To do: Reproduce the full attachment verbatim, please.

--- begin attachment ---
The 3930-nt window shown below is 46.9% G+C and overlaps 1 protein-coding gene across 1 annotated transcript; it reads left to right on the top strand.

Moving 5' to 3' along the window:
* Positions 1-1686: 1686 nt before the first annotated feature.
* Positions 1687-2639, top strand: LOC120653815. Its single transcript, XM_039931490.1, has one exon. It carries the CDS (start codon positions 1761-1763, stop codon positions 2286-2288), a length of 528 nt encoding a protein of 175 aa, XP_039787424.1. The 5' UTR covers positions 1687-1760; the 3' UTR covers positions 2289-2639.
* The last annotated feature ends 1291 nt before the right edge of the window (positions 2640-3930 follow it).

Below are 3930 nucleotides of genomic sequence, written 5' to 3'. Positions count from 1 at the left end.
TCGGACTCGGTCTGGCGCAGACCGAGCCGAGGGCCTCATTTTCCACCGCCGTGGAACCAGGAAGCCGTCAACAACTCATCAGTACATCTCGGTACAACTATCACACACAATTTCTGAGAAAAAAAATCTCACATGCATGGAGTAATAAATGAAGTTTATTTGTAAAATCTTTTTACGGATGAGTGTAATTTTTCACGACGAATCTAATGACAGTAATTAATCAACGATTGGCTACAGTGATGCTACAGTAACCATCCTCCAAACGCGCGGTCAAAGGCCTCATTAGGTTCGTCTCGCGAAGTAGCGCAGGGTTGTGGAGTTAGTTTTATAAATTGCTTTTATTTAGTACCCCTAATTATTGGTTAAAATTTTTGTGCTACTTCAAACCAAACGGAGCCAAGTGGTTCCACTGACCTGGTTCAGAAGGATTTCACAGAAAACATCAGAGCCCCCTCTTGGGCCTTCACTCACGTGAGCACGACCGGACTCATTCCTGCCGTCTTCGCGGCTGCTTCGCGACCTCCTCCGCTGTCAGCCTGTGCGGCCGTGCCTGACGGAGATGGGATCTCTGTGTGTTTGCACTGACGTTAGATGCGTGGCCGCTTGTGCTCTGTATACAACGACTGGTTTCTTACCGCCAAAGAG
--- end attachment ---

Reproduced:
The 3930-nt window shown below is 46.9% G+C and overlaps 1 protein-coding gene across 1 annotated transcript; it reads left to right on the top strand.

Moving 5' to 3' along the window:
* Positions 1-1686: 1686 nt before the first annotated feature.
* Positions 1687-2639, top strand: LOC120653815. Its single transcript, XM_039931490.1, has one exon. It carries the CDS (start codon positions 1761-1763, stop codon positions 2286-2288), a length of 528 nt encoding a protein of 175 aa, XP_039787424.1. The 5' UTR covers positions 1687-1760; the 3' UTR covers positions 2289-2639.
* The last annotated feature ends 1291 nt before the right edge of the window (positions 2640-3930 follow it).

Below are 3930 nucleotides of genomic sequence, written 5' to 3'. Positions count from 1 at the left end.
TCGGACTCGGTCTGGCGCAGACCGAGCCGAGGGCCTCATTTTCCACCGCCGTGGAACCAGGAAGCCGTCAACAACTCATCAGTACATCTCGGTACAACTATCACACACAATTTCTGAGAAAAAAAATCTCACATGCATGGAGTAATAAATGAAGTTTATTTGTAAAATCTTTTTACGGATGAGTGTAATTTTTCACGACGAATCTAATGACAGTAATTAATCAACGATTGGCTACAGTGATGCTACAGTAACCATCCTCCAAACGCGCGGTCAAAGGCCTCATTAGGTTCGTCTCGCGAAGTAGCGCAGGGTTGTGGAGTTAGTTTTATAAATTGCTTTTATTTAGTACCCCTAATTATTGGTTAAAATTTTTGTGCTACTTCAAACCAAACGGAGCCAAGTGGTTCCACTGACCTGGTTCAGAAGGATTTCACAGAAAACATCAGAGCCCCCTCTTGGGCCTTCACTCACGTGAGCACGACCGGACTCATTCCTGCCGTCTTCGCGGCTGCTTCGCGACCTCCTCCGCTGTCAGCCTGTGCGGCCGTGCCTGACGGAGATGGGATCTCTGTGTGTTTGCACTGACGTTAGATGCGTGGCCGCTTGTGCTCTGTATACAACGACTGGTTTCTTACCGCCAAAGAG